Most people on earth have very difficult lives. Many face deprivation and even starvation. International capital in crisis has set about “reorganizing” social life to such an extreme degree of inequality and political instability that authoritarian forms of rule threaten to find a home not only in former colonial countries, but also in the erstwhile democratic centers of imperialism, including the United States, Great Britain, France, Germany, Japan and Australia.
In many places, the water is poisoned, schools are crumbling, apartment complexes go up in flames. War ravages country after country, region after region. Pensions, healthcare and social welfare evaporate at the hands of the authorities. The old organizations, trade unions, etc., do not lift a finger—on the contrary, they help preside over the general immiseration.
Artistic expression is perhaps beginning to catch up. A case in point is the recent version of Ibsen’s classic Enemy of the People adapted with the Flint water poisoning in mind. On television, Hulu’s new series The Handmaid’s Tale, based on the 1985 novel by Canadian author Margaret Atwood (also made into a film released in 1990, with Natasha Richardson and directed by Volker Schlöndorff), has received 13 Emmy nominations and stands out in several regards.
First, the program offers a palpable, realistic view of a theocratic dictatorship in the United States, set in the present. A Christian fundamentalist regime known as the Gilead has come to power through terror plots and suspensions of the constitution, always promised to be “temporary.”
The political group behind the Gilead is called the Sons of Jacob. From the background story of the protagonist’s paramour, Nick (Max Minghella), we learn that the Sons came to prominence in a time of high unemployment. His own family came from Michigan and never recovered from the closure of a steel mill. It is implied that the Sons of Jacob take advantage of economic decline to win followers, some of whom, like Nick, have few other prospects.
Dissidents, particularly women, flee to Canada. Fertile women are rare due to environmental degradation, and the Gilead rounds them up, forcing them to bear children for the elite officers of the regime in a highly ritualized, religiously sanctioned form of procreative concubinage.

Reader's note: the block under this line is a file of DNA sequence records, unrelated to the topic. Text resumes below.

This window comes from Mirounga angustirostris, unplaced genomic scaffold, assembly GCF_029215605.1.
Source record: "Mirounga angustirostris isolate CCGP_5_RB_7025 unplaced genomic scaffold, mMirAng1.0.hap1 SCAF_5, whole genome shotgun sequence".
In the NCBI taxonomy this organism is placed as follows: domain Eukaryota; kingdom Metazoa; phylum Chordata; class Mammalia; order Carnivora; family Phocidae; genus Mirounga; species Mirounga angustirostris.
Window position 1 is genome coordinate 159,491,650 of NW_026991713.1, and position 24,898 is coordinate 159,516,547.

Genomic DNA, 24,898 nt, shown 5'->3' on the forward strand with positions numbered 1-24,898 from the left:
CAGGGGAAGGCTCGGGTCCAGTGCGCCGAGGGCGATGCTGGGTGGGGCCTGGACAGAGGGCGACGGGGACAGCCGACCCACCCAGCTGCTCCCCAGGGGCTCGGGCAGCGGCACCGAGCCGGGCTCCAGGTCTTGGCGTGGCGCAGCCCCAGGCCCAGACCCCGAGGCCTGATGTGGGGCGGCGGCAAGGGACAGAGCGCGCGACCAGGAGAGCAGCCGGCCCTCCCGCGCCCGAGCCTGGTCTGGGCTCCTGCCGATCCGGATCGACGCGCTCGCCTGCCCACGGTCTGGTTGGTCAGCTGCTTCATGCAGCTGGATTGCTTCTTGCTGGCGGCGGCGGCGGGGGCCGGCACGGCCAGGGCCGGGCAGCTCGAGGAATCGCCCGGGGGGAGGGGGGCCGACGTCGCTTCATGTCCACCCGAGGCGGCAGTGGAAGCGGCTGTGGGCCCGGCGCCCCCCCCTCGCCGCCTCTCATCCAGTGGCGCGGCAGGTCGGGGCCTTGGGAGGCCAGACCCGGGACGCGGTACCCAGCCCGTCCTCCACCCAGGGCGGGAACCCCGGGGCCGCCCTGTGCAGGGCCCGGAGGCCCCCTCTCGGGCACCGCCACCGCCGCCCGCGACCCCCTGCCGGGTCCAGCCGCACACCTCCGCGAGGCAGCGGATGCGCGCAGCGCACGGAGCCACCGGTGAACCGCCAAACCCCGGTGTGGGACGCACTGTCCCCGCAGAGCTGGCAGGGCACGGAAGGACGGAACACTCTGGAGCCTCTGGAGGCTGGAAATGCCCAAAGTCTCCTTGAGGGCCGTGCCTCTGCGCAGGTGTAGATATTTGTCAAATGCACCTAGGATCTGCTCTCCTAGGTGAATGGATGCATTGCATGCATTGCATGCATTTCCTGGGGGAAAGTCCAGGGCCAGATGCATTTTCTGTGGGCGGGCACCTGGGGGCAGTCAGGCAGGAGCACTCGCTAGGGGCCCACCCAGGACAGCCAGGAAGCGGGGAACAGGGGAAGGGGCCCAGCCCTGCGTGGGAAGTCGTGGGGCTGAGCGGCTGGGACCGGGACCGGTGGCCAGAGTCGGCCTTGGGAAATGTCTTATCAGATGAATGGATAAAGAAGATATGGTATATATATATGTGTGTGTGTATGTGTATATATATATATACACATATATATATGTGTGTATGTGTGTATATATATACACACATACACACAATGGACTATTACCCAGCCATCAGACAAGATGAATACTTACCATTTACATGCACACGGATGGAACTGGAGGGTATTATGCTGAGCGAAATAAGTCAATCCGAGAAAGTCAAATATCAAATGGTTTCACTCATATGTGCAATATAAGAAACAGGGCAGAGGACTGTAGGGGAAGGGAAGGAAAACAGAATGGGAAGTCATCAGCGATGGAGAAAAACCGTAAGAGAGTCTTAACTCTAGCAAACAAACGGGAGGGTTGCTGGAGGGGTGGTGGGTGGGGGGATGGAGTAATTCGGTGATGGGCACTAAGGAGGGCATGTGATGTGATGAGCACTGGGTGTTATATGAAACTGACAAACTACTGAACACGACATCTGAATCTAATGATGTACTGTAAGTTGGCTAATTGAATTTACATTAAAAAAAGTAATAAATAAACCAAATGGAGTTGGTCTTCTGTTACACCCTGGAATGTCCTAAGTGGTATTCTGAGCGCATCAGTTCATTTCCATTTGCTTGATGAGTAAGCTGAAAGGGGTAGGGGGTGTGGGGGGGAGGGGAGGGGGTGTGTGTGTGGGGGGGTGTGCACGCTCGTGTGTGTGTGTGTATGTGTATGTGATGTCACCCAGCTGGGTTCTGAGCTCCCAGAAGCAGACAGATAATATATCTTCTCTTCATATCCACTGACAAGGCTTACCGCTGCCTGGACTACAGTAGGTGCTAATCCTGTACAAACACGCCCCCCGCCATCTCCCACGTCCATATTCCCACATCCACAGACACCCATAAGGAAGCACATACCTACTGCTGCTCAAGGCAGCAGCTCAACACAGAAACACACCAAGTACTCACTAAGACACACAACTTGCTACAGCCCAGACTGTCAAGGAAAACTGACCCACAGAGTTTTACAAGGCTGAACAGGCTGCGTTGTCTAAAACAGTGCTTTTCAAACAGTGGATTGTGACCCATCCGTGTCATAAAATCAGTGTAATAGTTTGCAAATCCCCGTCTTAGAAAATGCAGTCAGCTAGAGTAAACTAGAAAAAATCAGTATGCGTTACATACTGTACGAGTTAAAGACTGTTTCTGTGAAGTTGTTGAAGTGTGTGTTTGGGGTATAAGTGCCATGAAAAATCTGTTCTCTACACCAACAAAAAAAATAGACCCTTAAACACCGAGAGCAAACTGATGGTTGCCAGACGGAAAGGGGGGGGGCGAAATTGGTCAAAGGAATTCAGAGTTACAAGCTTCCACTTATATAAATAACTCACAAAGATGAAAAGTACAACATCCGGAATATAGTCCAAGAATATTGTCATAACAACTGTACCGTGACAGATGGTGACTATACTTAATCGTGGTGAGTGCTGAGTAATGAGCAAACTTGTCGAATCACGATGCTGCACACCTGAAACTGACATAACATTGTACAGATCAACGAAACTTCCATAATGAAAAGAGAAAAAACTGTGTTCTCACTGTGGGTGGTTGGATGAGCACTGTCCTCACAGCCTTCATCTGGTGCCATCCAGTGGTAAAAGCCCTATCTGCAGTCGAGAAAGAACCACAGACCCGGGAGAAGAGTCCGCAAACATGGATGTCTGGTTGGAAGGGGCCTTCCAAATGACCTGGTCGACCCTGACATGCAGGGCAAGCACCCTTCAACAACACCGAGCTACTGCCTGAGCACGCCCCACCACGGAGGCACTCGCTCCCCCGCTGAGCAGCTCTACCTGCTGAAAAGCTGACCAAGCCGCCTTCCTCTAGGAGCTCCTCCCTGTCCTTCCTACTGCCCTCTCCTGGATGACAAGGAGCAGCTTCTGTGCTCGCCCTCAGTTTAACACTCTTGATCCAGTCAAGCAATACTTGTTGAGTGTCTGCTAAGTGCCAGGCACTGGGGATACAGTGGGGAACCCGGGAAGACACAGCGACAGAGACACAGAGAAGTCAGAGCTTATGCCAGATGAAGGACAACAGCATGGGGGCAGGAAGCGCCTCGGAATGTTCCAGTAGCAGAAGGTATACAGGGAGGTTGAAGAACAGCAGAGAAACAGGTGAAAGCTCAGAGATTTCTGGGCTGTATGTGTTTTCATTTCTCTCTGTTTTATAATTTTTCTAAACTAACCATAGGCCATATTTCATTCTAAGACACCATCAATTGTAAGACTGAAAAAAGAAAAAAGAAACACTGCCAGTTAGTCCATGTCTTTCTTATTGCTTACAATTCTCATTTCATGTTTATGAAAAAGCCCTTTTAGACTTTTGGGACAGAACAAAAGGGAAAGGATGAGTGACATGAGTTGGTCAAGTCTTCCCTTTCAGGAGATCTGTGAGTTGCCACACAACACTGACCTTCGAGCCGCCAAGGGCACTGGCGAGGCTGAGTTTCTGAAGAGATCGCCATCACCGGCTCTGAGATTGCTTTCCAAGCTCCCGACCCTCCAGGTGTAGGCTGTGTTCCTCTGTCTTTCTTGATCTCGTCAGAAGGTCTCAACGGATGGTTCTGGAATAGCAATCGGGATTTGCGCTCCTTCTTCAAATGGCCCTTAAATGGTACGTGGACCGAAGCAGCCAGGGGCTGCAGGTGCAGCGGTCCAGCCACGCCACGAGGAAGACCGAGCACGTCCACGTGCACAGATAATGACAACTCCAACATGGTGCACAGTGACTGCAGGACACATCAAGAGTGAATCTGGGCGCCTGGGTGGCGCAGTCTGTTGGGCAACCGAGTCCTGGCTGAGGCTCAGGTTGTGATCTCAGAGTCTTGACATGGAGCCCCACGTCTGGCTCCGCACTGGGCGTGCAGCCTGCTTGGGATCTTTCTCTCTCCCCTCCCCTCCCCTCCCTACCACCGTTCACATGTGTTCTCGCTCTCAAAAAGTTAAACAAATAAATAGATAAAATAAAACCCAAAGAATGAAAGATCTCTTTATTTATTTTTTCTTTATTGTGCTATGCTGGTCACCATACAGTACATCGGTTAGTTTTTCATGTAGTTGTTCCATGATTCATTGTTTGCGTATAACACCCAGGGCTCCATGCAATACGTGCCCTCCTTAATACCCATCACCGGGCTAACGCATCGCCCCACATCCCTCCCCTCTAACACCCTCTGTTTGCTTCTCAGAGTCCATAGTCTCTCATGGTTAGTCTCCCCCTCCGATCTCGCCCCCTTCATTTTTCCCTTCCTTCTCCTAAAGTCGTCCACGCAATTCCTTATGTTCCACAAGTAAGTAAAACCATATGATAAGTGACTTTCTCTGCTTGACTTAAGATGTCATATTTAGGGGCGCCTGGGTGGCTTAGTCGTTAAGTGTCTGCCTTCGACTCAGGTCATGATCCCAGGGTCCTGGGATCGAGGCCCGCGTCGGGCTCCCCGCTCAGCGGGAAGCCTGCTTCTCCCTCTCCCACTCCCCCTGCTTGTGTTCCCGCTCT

The so-called handmaids—based on a Bible passage where a handmaid of Jacob’s barren wife, Rachel, bears children for the pair—undergo extensive brainwashing and torture that seems consciously depicted to evoke the repressive environment of a Catholic school. A pompous nun figure named Aunt Lydia (Ann Dowd) breaks the women’s spirits with cattle prods, even mutilation.
In the background, rifle-wielding soldiers are ever-present, the noise of radio chatter among them providing an eerie tone. People address one another in a Biblical (or 17th century New England) manner of speaking. Public hangings are normal, as are mass burnings of corpses.
The protagonist of The Handmaid’s Tale (the title is meant to bring Chaucer to mind) is herself a handmaid, Offred, formerly June, played with great skill by Elizabeth Moss (Mad Men). One particularly striking scene involves June being interrogated and shocked with a cattle prod inside her master’s home (he is known as “the Commander”) about a fellow handmaid's homosexuality. The Commander’s wife, Serena Joy (Yvonne Strahovski), bursts into the room, telling the interrogators that June is pregnant, not to hurt her, and one of them replies, with utter sincerity, “Congratulations on your miracle,” as June quivers on the floor.
To the show’s credit, much of this has a tangible realism to it. Scenes that depict the protagonist before and during the Gilead’s creation ring true. The phases of its conquest—the regime freezes women’s bank accounts, then forbids them from working and eventually guns down protesters—echo the process by which Adolf Hitler’s Nazi party implemented its murderous treatment of Jews and other minorities.